Father Becker took two weeks of training in celebrating the extraordinary form Mass from the Canons of St. John Cantius, a religious community, at Mundelein Seminary near Chicago.
Many parishioners hadn’t ever attended Latin Masses and some resisted because they don’t understand Latin, Mr. Rust said. Once they learned there was an English translation available and that even saints without Latin training understood and appreciated the Mass, they accepted it. [And now they will understand the Novus Ordo better as well!]
For some locals, having Latin Mass at St. Paul’s means they now can be involved in the parish, instead of spending their time traveling far away just to attend Mass, Mr. Rust said. Father Becker said that about eight new families have joined the parish because of the offering of Latin Mass. [In fact, it is charitable to make this available in parishes.]
In Fitchburg, a wedding and the need to record baptisms birthed the idea for Immaculate Conception to host the Latin Mass, Father Nguyen explained
Ted Turner said his daughter, Anne, and her fiance, John Triolo, from Virginia, wanted an extraordinary form Mass for their wedding in August 2007. Immaculate Conception’s church was recommended for the setting because of its great organ and acoustics.
Mr. Turner said his family didn’t belong to a parish; they have been attending extraordinary form Masses at St. Ann’s House in Still River with the Slaves of the Immaculate Heart of Mary.
Mr. Turner has worked with Father Nguyen and parishioner Joseph Brisebois to bring the extraordinary form Mass and the “extraordinary form community” to Immaculate Conception in an attempt to bolster the parish.
Father Nguyen said about 14 new families have joined the parish and membership continues to increase each week.
Mr. Turner said the sisters in Still River are happy that some of the laity are joining Immaculate Conception, because “Catholics belong in parishes.” The sisters helped with the transition by loaning liturgical items such as vestments and patens. Father Phillipson said permanent donations of these items are welcome.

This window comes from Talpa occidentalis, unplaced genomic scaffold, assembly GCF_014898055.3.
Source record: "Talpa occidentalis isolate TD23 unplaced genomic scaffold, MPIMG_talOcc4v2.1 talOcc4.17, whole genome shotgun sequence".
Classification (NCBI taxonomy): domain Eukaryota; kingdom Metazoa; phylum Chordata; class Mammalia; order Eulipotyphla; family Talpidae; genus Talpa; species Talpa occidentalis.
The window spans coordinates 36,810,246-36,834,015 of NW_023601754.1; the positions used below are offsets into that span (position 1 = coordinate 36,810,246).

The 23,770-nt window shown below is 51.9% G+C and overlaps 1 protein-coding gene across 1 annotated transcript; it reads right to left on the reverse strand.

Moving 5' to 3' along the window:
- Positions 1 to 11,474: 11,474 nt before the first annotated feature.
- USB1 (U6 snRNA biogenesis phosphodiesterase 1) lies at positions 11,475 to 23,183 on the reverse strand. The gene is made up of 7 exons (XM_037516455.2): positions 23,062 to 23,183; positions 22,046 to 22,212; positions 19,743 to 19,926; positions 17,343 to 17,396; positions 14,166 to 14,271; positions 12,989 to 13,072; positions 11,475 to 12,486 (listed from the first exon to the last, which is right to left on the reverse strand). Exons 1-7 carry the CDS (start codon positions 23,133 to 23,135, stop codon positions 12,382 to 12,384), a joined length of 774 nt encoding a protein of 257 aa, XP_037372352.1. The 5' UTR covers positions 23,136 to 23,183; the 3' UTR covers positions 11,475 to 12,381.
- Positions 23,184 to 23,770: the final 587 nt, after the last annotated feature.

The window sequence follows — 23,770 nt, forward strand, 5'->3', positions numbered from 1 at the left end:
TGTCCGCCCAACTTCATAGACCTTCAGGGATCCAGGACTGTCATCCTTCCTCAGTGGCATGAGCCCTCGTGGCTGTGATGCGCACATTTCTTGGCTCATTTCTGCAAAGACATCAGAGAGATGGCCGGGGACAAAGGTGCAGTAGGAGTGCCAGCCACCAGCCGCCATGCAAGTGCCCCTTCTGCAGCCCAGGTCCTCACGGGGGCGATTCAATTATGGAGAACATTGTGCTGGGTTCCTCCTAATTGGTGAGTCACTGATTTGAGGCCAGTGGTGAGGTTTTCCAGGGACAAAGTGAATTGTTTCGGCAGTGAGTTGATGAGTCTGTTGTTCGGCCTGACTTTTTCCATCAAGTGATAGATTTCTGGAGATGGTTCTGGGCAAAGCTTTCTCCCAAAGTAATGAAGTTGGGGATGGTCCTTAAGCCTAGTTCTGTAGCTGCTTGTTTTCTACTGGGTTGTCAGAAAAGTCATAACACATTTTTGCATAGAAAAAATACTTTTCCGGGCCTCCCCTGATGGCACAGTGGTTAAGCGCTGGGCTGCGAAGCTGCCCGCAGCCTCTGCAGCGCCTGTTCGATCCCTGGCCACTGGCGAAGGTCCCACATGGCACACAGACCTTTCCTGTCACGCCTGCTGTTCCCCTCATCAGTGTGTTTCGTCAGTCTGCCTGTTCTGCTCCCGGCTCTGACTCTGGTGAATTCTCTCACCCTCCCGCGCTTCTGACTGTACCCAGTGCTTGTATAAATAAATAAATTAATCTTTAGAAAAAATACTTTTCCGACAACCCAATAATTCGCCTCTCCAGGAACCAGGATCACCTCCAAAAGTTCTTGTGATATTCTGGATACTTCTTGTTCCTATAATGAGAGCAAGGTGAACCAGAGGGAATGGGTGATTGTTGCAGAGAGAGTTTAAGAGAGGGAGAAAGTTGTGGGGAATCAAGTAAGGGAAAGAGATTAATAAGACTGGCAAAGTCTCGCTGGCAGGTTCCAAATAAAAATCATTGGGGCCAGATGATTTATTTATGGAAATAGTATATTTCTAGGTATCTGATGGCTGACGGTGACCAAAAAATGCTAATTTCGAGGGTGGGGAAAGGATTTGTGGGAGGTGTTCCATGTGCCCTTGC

Father Nguyen said baptisms which took place at St. Ann’s House had to be recorded in a parish, and parents asked him to do it at Immaculate Conception. He asked Bishop McManus about recording the baptisms. The bishop in turn asked him if Immaculate Conception would host the Latin Mass these Catholics wanted.
Father Nguyen said he could not celebrate the Latin Mass without training. But he agreed to host the Latin Mass, after securing the support of the parish finance committee, a focus group and getting the bishop’s approval for Father Phillipson to celebrate it.
Father Ngyuen said [wait for it…] this benefits the parish too; it brings young members and financial support to a community where, “I bury more people than I baptize.”
Immaculate Conception parishioner Lucille Lamarine said she was impressed by the many, well-behaved children at the June 28 Latin Mass. [This is, I think, a universal experience. It seems that children are almost always better behaved at TLMS. Who knows why this is.] Fellow parishioner Linda Bourque said they’re thrilled with the new members, who help support the parish.
Preparations to host the Mass predate current discussions about closing Fitchburg parishes, Father Nguyen said. He said he does not know what will happen to the parish through the pastoral planning process.
He said he asked Bishop McManus if he could take the Latin Mass community with him if Immaculate Conception closes and laughed about the bishop’s response: “Are you Moses?”
Latin Mass attendees expressed gratitude to Father Nguyen and the bishop and pope.
“Our hopes were high, but we were entirely unprepared for the palpably sacred ambience that persisted in the church,” John Mick said of Immaculate Conception’s June 28 Latin Mass. [This next line is GREAT.] “I had the distinct impression that Father, the altar servers, and the choir were actually praying (not acting out roles).”
“I teared up a bit,” Barbara Meier said of that Mass. “I couldn’t help but think, ‘We’re in a parish now.’” She said they’re very grateful to the sisters at St. Ann’s too.
Mr. Turner said the pope spoke of the ordinary and extraordinary forms as mutually enriching.
“The extraordinary form Catholics are being enriched by having the advantages of full parish life,” Mr. Turner said. “And the ordinary form Catholics are being enriched by the sudden occurrence of this beautiful liturgy with full sung Masses.”
“We just want to bring people in and have them experience it,” said Mr. Schmitt. “It’s part of the heritage of the Church.”
And we must not lie down and allow ourselves to be cheated of our patrimony!
One point raised here is that of having a parish.
It is one thing to have A MASS celebrated, even at a convenient time and place. It is entirely another to have the whole life of a parish and access to all the sacraments with the older forms – in a community of people who have the same aspirations – opened up for you.